Bee venom destroys HIV new study showsBy Mason White 5:51 AM March 10, 2013
By: Eva Fett
(Scroll down for video) The fight against HIV just took a major step forward as bee venom was used to destroy HIV particles, according to a new study recently released.
Researchers at Washington University in St. Louis, Missouri, said on Friday that bee venom could be used to deliver a fatal attack to human immunodeficiency virus or HIV, according to results of a new study.
The study showed that melittin, a toxin found in the venom, can help penetrate the protective layer surrounding HIV particles and then destroy it.
“We are attacking an inherent part of HIV,” research professor Dr. Joshua L. Hood, one of the study’s authors, said in a statement. “Theoretically, there is no way for the virus to adapt to that. The virus has to have a protective layer, a bilayer membrane covering the virus,” the researcher added.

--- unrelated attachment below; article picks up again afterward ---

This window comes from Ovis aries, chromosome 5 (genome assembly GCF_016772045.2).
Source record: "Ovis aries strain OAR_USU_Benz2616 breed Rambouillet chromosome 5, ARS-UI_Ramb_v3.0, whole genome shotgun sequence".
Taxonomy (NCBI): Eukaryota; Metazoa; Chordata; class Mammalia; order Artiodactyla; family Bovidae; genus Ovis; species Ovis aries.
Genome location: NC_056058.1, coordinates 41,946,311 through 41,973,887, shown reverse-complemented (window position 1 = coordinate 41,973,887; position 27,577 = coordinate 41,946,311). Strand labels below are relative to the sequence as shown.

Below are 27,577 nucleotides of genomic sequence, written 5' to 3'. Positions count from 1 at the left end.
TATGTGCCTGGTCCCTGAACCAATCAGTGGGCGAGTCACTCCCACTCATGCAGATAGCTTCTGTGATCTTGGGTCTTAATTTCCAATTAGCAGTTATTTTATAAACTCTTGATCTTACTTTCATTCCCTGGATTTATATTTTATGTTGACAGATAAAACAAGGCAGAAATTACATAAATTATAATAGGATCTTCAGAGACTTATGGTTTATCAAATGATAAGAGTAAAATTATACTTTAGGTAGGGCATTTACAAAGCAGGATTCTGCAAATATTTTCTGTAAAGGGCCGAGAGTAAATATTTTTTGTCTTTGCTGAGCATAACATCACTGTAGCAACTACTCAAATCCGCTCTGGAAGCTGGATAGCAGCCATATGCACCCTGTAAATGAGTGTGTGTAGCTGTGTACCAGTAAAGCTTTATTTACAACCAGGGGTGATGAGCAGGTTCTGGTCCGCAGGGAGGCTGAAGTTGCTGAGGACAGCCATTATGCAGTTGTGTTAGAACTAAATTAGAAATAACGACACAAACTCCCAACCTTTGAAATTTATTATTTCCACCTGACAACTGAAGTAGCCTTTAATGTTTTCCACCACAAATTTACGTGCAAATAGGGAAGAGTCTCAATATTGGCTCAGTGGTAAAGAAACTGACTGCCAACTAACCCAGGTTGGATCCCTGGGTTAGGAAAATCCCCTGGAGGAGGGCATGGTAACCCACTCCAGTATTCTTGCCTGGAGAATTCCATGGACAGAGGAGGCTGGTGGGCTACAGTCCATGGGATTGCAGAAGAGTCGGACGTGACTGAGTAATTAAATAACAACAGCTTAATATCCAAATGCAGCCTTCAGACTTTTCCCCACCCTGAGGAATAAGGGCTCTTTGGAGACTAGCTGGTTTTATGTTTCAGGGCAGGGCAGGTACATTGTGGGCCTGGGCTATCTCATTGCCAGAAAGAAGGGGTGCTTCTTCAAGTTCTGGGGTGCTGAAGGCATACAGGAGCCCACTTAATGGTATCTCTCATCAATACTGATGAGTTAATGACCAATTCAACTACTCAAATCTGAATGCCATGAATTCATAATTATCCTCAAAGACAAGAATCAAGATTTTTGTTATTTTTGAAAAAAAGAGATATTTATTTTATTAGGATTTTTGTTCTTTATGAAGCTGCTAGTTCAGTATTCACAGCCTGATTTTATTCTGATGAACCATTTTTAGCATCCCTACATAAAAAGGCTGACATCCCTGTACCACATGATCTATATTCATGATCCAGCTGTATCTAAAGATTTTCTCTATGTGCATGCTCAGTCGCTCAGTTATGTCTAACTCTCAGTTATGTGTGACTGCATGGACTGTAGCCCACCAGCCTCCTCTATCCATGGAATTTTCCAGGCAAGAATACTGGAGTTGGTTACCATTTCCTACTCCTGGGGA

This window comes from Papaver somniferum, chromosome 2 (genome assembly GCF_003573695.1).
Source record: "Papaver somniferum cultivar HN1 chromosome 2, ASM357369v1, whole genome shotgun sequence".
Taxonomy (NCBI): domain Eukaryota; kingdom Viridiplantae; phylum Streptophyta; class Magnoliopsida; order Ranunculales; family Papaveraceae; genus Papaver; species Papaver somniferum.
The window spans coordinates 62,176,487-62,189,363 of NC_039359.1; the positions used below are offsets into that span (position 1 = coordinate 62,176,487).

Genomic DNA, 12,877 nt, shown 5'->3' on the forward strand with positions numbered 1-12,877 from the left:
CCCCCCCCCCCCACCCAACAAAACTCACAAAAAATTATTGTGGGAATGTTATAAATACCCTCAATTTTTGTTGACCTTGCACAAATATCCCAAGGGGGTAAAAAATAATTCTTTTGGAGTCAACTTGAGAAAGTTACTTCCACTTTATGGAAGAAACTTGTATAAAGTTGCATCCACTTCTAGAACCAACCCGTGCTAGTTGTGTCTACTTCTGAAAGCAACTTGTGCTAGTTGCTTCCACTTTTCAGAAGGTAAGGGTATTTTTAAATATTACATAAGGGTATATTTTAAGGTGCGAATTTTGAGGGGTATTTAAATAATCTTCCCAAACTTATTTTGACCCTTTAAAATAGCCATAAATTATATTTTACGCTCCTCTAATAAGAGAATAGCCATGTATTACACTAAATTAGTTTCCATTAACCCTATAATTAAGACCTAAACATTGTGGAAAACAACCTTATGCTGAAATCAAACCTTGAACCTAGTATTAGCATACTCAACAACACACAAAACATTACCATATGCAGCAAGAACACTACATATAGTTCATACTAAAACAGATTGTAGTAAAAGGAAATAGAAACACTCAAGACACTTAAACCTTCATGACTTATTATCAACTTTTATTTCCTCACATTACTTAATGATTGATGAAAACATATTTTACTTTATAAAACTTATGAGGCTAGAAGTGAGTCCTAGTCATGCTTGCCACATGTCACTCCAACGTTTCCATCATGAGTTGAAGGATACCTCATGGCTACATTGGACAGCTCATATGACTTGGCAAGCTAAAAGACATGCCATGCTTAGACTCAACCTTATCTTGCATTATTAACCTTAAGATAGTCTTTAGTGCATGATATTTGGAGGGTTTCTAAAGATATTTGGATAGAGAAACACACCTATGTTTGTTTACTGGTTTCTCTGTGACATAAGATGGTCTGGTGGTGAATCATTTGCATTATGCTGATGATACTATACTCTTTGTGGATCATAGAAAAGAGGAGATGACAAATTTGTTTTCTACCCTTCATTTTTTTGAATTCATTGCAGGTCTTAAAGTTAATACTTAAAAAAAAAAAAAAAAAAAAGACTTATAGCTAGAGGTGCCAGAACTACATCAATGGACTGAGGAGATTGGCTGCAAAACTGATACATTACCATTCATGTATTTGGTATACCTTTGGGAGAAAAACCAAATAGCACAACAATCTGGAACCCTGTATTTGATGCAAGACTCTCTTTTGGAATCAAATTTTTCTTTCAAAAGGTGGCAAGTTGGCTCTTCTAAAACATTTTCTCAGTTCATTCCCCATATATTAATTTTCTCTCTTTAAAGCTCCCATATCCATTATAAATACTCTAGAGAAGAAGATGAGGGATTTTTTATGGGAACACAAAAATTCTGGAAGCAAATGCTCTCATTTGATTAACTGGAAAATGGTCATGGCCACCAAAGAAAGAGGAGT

The study by Hood and his team, published in the journal of Antiviral Therapy on Thursday, said their findings indicate melittin-loaded nanoparticles have the potential to be used against HIV infections that have resisted treatment through medication, as it can be injected into the body of a patient intravenously.
University officials said the study also points to the development of a vaginal gel that could stop the spread of HIV, which causes AIDS.
“Our hope is that in places where HIV is running rampant, people could use this gel as a preventative measure to stop the initial infection,” Hood said.Mobile video not loading? Click here to view